You take your driver’s license practical exam. You’re almost done after half an hour of high-adrenaline driving. You park the car, right in-between the lines. You step out, so does the examiner. Then, you await your assessment. What is the verdict?
You’re taking your high school final exams. A full week of daily sessions. Years of struggle and preparation went into this, but it’s here. It’s done. You put down your pen, turn in your work and walk out. Then for a week you wait for the results to come in. The phone rings. Here it comes.
You decide to just go for it. This has been a long time coming. It shouldn’t come as a completely surprise. Still you’re not sure. Alright, let’s do this. You pull a small box out of your pocket, and get on one knee.
Even as I write down these memories my stomach turns. The tension. The anxiety. The relief. The disappointment. It’s a part of life, but is it something we should seek more of, or reduce as much as possible?
The common factor in all these examples is that we are being assessed by the outside world. We may have a gut feeling of where we are, but we very well may be surprised. And when we are, we are highly impacted. We feel terrible. I failed my exam, again. She said no, again. I did not get that promotion, again.
What if, rather than being assessed from the outside, we would be able to assess ourselves? Would that not only be far less anxiety inducing, but also help us doing a better job?
“What are you suggesting, Zef? Self-assessed marriage proposals?”
Heh, no. Although that does sound very romantic… 🤔
Let’s use a less romantic example that I’ve used in practice: self assessment for seniority promotions.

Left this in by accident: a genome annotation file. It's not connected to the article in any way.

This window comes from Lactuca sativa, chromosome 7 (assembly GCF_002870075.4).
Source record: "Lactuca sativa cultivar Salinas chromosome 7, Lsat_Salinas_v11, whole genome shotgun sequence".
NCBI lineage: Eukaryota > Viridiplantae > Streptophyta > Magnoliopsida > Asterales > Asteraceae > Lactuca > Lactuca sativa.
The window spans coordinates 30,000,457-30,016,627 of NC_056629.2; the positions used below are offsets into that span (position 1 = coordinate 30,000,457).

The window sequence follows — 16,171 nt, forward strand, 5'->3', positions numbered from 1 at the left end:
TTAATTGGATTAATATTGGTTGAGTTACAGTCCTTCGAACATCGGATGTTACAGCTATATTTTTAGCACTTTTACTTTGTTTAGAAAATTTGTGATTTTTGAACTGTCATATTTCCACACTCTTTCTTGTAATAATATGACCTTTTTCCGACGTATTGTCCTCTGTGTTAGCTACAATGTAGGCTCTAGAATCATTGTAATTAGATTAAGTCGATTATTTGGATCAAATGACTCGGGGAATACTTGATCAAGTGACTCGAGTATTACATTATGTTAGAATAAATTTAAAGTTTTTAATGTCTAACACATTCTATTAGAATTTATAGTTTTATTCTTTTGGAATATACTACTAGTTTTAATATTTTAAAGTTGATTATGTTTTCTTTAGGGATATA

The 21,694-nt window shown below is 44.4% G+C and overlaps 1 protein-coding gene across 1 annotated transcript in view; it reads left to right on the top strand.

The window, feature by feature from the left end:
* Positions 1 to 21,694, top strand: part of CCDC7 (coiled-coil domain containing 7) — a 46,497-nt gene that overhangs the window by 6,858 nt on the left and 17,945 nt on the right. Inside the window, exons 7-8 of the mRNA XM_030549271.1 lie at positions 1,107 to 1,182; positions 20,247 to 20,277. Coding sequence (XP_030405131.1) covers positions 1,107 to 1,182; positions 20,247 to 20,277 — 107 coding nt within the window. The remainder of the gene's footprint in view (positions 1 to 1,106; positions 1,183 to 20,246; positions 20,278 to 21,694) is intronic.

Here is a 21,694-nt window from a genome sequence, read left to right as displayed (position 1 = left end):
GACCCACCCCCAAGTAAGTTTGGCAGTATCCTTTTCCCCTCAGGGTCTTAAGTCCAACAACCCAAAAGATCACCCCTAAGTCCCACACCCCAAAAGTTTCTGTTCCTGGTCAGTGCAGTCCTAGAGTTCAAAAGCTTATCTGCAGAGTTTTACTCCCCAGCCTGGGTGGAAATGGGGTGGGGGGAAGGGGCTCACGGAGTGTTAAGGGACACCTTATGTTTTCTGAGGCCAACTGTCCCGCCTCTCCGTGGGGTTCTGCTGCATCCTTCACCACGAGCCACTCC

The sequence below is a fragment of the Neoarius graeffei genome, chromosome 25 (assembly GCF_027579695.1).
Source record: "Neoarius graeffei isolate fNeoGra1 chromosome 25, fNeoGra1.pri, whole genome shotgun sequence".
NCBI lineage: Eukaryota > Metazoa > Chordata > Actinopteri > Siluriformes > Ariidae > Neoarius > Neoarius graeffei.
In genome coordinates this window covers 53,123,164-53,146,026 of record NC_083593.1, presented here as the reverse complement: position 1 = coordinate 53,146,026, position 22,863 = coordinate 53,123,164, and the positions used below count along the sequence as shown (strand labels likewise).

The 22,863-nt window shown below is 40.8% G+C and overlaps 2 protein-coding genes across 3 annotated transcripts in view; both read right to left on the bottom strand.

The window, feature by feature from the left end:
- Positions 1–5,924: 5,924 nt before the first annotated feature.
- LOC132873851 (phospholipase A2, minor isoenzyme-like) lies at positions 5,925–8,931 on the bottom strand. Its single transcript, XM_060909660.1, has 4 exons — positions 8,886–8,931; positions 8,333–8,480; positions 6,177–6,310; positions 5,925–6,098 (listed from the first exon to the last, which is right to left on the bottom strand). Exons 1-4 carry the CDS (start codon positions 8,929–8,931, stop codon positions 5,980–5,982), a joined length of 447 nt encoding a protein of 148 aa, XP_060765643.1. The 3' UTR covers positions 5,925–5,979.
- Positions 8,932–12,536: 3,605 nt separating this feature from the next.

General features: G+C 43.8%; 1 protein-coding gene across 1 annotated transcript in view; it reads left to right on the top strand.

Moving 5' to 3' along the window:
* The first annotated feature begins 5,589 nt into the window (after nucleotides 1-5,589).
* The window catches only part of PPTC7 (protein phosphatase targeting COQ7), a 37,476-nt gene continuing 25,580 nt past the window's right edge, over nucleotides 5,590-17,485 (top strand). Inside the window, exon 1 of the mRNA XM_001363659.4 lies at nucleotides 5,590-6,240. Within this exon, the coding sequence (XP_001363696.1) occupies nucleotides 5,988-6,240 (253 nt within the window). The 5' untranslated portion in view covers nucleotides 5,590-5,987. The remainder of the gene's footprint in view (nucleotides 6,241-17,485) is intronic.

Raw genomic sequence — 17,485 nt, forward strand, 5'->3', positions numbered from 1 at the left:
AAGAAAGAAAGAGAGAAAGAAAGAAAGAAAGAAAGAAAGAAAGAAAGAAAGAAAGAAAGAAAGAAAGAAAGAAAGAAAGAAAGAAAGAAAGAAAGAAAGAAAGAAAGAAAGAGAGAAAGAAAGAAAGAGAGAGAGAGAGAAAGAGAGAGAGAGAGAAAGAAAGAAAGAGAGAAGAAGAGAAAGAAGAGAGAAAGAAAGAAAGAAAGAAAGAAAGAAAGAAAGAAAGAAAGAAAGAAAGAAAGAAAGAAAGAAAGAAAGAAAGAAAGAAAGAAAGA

“I’m a mid-level engineer right now, am I ready to be promoted to the senior level?”
Let’s see how to implement such a thing.
Many companies have a competency matrix. On the vertical axis these list out a whole bunch of competencies or company values, or however your company encodes what they care most about. On the horizontal axis are the levels from junior to more senior. The individual cells define the specific expectations for each of the competencies for that level.
Whenever somebody is interested in a promotion, or a manager feels somebody is edging towards a promotion — they can do the following self assessment exercise:
Take the competency matrix and for each of the items for the next level up assess:
- Do I match this already?
- What are some concrete examples where I did, if any?
- Do I feel I do this consistently, occasionally, or do I still fall short?
Doing this exercise on your own should give you a pretty accurate answer to the “am I ready?” question. And when you conclude that you are not ready, it will give you a clear roadmap of how to get there.
All without anxiety, frustration or stress.
However, it is even more helpful to review the results with your manager. The goal is to align on interpretations: “you mention this as example of that, but what we really are looking for is this.”
In doing this, it’s important that the strategy of the manager is not to overrule somebody’s self assessment, but to give them enough context to self adjust.
Of course, ultimately, the manager, or whoever decides on a promotion will be accountable for the assessment. However, when this exercise is conducted properly, I rarely see big discrepancies between the manager’s assessment and employee’s self assessment.